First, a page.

Ki Teitzei -There is no action that is trivial.
If, along the road, you chance upon a bird’s nest, in any tree or on the ground, with fledglings or eggs and the mother sitting over the fledglings or on the eggs, do not take the mother together with her young. Let the mother go, and take only the young, in order that you may fare well and have a long life. (Devarim 22:6-7)
The parshah (portion of the Torah) of Ki Teitzei (“When you go out”) contains a significant portion of the Torah’s laws: no less than 74 mitzvot (out of a total of 613) have been counted by the halachic authorities as deriving from our parshah, which has the largest concentration of mitzvot (commandments) of any portion. Of all these commandments, one stands out. “If [walking] along the road, you chance upon a bird’s nest . . . and the mother is sitting over the fledglings or on the eggs, do not take the mother together with her young. Let the mother go and take only the young, in order that you may fare well and have a long life” (Devarim 22:6).
The Talmud labels this mitzvah the “lightest” (the most insubstantial) of all the commandments, indeed it takes little effort to perform. Sending away the mother might involve merely making a loud noise. Just walking close (or advancing threateningly) might induce the mother to fly away. Commentators in every generation have wondered why there is so extravagant a reward (a long life) for so “trivial” an act! Indeed, Rabbi Shimon bar Yohai taught that the same reward (a long life) is specified in the Torah for honoring parents. Yet fulfilling that commandment takes a lifetime and often involves money, emotion and unceasing efforts. Thus Rabbi Shimon bar Yohai concludes that the equality of reward is the point. The “lightest” of commandments are rewarded as much as the weightiest” to teach us to treasure and observe all commandments equally–for the reward of any mitzvah is incalculable.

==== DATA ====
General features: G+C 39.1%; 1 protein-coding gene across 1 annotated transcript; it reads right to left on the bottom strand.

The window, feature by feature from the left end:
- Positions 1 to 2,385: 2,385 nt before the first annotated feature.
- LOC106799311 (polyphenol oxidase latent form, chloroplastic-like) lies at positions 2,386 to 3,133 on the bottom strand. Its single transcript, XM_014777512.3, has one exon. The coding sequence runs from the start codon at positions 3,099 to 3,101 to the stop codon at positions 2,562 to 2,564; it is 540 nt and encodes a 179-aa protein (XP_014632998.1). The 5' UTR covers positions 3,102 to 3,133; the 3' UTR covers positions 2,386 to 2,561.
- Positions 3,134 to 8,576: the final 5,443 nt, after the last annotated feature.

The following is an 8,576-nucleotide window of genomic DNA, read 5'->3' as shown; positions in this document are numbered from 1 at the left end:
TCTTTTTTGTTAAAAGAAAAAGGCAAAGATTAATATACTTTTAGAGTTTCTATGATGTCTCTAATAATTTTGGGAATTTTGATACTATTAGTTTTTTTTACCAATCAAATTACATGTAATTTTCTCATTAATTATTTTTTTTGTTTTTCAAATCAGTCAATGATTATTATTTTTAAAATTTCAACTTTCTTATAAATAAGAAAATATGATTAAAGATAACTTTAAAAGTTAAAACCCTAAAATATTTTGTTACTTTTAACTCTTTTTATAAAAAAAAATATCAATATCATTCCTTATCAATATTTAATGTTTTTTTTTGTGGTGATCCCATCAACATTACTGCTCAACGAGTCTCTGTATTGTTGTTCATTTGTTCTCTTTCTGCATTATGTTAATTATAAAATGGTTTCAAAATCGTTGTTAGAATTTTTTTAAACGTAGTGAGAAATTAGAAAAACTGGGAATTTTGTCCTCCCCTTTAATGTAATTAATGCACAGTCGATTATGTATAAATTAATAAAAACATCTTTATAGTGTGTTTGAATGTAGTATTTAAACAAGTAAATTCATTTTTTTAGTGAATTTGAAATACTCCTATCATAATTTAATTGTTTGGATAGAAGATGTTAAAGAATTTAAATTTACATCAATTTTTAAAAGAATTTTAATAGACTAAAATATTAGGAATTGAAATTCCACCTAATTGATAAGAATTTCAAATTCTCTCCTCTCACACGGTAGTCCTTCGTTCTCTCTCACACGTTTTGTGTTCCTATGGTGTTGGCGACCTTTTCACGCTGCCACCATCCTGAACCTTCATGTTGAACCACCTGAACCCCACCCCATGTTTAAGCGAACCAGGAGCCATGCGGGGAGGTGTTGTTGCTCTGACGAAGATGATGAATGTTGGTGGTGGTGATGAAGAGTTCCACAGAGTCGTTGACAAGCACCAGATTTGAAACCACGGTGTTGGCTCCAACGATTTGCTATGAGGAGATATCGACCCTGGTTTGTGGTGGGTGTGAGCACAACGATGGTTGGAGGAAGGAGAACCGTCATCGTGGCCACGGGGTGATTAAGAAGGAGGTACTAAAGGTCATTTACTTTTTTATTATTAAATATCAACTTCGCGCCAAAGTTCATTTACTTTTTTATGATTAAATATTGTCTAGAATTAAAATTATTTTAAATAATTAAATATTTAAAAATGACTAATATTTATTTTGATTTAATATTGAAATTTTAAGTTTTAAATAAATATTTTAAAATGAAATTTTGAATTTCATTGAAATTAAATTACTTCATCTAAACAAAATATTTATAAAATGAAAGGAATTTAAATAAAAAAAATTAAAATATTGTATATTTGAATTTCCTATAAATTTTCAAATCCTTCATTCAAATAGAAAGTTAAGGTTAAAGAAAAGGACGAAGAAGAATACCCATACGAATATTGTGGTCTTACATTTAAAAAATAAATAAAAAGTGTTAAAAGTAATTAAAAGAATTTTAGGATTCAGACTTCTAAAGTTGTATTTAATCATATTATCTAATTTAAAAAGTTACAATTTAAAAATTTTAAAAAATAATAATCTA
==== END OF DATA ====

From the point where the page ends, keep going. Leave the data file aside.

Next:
“Rabbi Shimon bar Yohai taught: The Holy One has revealed the reward for heeding two precepts in the Torah: one of these precepts is the least onerous, and the other is the most onerous. The least onerous concerns letting the mother go when chancing on a bird’s nest – with regard to it, the Torah promises in order that you may fare well and have a long life. The most onerous concerns honoring one’s father and mother – with regard to it also, the Torah promises “that you may long endure and that you may fare well.” (D’varim 5:16) So the two precepts are alike in the reward received in this world for their observance “( Midrash Tanhuma Eikev 2).
Through this commandment, the Torah teaches that every act is of tremendous significance and no act is essentially trivial. The most mundane of acts has immense implications. When you eat, you can choose food and prepare it to express your commitment to being a Jew (kashrut). When you speak, you can say a word of encouragement, truth or love or you can say a word of malicious gossip, falsehood or degradation. Maimonides writes in his laws of repentance “One should see the world, and see oneself on a scale with an equal balance of good and evil. When he does one good deed the scale is tipped to the good – the world is saved. When one does one evil deed the scale is tipped to the bad – and the world is destroyed.” (Hil. Teshuva 3:4) Each one of us should consider himself or herself as perfectly balanced between good and bad and the world as perfectly balanced between good and evil. The next action you do–however trivial–can tilt you and the whole world toward the side of good and life or to the side of evil and death.
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